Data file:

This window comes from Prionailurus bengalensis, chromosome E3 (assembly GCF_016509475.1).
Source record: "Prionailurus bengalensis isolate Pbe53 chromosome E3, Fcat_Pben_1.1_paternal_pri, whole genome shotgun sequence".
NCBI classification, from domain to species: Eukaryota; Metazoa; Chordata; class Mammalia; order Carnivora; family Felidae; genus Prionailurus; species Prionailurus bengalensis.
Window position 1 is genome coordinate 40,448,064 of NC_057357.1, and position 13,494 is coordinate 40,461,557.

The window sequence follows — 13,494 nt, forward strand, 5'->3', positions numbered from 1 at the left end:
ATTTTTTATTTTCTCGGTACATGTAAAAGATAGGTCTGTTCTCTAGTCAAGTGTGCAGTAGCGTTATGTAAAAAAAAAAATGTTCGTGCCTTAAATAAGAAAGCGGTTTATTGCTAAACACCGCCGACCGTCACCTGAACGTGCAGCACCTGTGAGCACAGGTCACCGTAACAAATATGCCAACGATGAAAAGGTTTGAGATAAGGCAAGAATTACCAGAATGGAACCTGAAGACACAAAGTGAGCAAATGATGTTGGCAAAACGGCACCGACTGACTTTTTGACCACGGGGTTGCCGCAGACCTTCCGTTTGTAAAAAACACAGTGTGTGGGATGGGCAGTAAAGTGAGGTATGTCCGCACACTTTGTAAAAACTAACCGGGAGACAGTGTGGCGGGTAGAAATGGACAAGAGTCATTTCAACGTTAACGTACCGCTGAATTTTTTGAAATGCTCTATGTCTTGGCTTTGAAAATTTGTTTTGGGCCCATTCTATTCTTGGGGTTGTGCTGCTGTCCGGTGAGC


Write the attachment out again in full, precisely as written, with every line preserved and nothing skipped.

This window comes from Prionailurus bengalensis, chromosome E3 (assembly GCF_016509475.1).
Source record: "Prionailurus bengalensis isolate Pbe53 chromosome E3, Fcat_Pben_1.1_paternal_pri, whole genome shotgun sequence".
NCBI classification, from domain to species: Eukaryota; Metazoa; Chordata; class Mammalia; order Carnivora; family Felidae; genus Prionailurus; species Prionailurus bengalensis.
Window position 1 is genome coordinate 40,448,064 of NC_057357.1, and position 13,494 is coordinate 40,461,557.

The window sequence follows — 13,494 nt, forward strand, 5'->3', positions numbered from 1 at the left end:
ATTTTTTATTTTCTCGGTACATGTAAAAGATAGGTCTGTTCTCTAGTCAAGTGTGCAGTAGCGTTATGTAAAAAAAAAAATGTTCGTGCCTTAAATAAGAAAGCGGTTTATTGCTAAACACCGCCGACCGTCACCTGAACGTGCAGCACCTGTGAGCACAGGTCACCGTAACAAATATGCCAACGATGAAAAGGTTTGAGATAAGGCAAGAATTACCAGAATGGAACCTGAAGACACAAAGTGAGCAAATGATGTTGGCAAAACGGCACCGACTGACTTTTTGACCACGGGGTTGCCGCAGACCTTCCGTTTGTAAAAAACACAGTGTGTGGGATGGGCAGTAAAGTGAGGTATGTCCGCACACTTTGTAAAAACTAACCGGGAGACAGTGTGGCGGGTAGAAATGGACAAGAGTCATTTCAACGTTAACGTACCGCTGAATTTTTTGAAATGCTCTATGTCTTGGCTTTGAAAATTTGTTTTGGGCCCATTCTATTCTTGGGGTTGTGCTGCTGTCCGGTGAGC